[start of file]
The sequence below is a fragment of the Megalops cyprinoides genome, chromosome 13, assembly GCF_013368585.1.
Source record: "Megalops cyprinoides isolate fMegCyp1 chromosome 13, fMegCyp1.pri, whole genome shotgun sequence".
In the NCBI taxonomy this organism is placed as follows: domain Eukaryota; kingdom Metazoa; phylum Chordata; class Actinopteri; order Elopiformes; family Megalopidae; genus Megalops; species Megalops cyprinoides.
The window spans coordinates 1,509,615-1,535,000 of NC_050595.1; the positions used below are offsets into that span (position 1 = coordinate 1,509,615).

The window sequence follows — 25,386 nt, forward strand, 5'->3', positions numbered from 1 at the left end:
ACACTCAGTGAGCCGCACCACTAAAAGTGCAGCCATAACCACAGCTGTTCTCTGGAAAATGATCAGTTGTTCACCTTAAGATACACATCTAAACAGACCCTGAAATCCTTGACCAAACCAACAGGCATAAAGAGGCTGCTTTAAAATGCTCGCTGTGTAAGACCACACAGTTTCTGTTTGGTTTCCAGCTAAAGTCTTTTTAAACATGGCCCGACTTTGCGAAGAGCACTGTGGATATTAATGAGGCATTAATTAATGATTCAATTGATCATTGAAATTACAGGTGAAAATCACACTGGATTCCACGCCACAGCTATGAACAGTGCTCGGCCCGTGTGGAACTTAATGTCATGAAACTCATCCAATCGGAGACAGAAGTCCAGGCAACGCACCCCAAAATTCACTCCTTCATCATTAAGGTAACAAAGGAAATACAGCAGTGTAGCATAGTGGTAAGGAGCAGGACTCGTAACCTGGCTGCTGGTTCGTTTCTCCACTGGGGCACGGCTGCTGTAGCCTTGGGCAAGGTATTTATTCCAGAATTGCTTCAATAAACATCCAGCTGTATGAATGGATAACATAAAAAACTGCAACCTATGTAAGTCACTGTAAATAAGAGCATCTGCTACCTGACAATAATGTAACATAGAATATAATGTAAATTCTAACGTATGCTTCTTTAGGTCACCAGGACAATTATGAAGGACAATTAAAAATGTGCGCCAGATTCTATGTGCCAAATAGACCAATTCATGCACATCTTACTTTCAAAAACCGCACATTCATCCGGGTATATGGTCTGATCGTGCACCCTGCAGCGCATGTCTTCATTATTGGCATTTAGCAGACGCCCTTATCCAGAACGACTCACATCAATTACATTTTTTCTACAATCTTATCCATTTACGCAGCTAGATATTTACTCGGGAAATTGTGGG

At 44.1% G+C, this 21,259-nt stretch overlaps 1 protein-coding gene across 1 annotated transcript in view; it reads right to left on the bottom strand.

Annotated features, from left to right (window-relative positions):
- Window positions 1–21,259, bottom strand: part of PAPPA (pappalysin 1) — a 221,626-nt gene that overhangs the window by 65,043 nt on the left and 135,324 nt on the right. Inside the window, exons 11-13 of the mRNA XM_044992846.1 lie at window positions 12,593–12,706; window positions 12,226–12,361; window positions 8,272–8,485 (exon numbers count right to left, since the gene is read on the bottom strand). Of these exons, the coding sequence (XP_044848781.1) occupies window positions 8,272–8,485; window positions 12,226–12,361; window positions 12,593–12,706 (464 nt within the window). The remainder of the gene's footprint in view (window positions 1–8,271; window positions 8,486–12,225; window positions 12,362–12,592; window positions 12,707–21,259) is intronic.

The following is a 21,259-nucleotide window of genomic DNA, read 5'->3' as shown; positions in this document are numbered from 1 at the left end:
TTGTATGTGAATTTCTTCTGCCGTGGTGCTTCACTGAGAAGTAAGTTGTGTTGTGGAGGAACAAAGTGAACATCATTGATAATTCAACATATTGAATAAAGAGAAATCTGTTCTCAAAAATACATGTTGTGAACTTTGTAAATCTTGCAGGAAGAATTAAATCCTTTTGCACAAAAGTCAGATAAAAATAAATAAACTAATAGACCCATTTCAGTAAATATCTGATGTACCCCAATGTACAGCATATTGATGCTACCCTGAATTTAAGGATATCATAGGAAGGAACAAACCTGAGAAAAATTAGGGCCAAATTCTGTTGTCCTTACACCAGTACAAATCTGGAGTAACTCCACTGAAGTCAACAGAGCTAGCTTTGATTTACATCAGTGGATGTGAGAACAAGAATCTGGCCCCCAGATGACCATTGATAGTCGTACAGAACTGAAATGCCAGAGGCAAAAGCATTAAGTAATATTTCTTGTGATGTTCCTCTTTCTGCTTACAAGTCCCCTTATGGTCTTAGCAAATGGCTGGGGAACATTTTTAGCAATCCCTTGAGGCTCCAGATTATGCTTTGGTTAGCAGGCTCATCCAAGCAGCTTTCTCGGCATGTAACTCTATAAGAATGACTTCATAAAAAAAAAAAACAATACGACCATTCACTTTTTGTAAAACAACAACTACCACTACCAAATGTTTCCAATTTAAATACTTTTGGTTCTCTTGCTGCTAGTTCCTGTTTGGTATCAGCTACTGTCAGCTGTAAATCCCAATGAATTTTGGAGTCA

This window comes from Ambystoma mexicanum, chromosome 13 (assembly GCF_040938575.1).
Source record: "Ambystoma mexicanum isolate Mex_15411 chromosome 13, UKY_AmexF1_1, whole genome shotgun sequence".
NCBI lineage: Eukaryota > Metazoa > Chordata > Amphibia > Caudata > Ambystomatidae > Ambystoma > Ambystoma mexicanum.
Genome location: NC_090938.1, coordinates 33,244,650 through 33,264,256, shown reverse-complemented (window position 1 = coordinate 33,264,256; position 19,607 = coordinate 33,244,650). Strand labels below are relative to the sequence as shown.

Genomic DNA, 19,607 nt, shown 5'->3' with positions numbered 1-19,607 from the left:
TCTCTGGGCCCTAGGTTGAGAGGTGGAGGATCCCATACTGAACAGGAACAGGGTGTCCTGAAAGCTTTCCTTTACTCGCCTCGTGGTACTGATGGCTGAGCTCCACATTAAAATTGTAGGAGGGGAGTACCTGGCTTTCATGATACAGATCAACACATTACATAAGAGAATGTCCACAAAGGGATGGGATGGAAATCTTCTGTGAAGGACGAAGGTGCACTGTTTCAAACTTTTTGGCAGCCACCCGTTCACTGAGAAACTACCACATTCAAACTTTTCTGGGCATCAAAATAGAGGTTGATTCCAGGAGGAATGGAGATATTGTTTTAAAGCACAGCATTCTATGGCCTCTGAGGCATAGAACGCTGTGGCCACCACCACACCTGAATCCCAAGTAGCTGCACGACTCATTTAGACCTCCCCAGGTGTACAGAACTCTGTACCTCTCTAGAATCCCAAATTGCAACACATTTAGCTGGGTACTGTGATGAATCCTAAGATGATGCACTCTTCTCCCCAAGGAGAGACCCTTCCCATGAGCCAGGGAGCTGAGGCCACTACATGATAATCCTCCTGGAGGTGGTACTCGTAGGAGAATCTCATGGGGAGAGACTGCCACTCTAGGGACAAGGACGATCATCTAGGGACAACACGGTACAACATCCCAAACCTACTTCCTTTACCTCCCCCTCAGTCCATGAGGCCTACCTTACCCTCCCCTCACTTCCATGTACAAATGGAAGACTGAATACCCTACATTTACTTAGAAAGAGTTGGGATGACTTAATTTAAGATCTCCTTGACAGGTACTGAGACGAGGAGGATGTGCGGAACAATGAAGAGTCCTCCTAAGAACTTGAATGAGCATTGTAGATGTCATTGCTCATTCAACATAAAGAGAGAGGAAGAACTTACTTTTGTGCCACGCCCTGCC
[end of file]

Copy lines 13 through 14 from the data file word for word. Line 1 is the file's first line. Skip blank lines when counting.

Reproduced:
Source record: "Ambystoma mexicanum isolate Mex_15411 chromosome 13, UKY_AmexF1_1, whole genome shotgun sequence".
NCBI lineage: Eukaryota > Metazoa > Chordata > Amphibia > Caudata > Ambystomatidae > Ambystoma > Ambystoma mexicanum.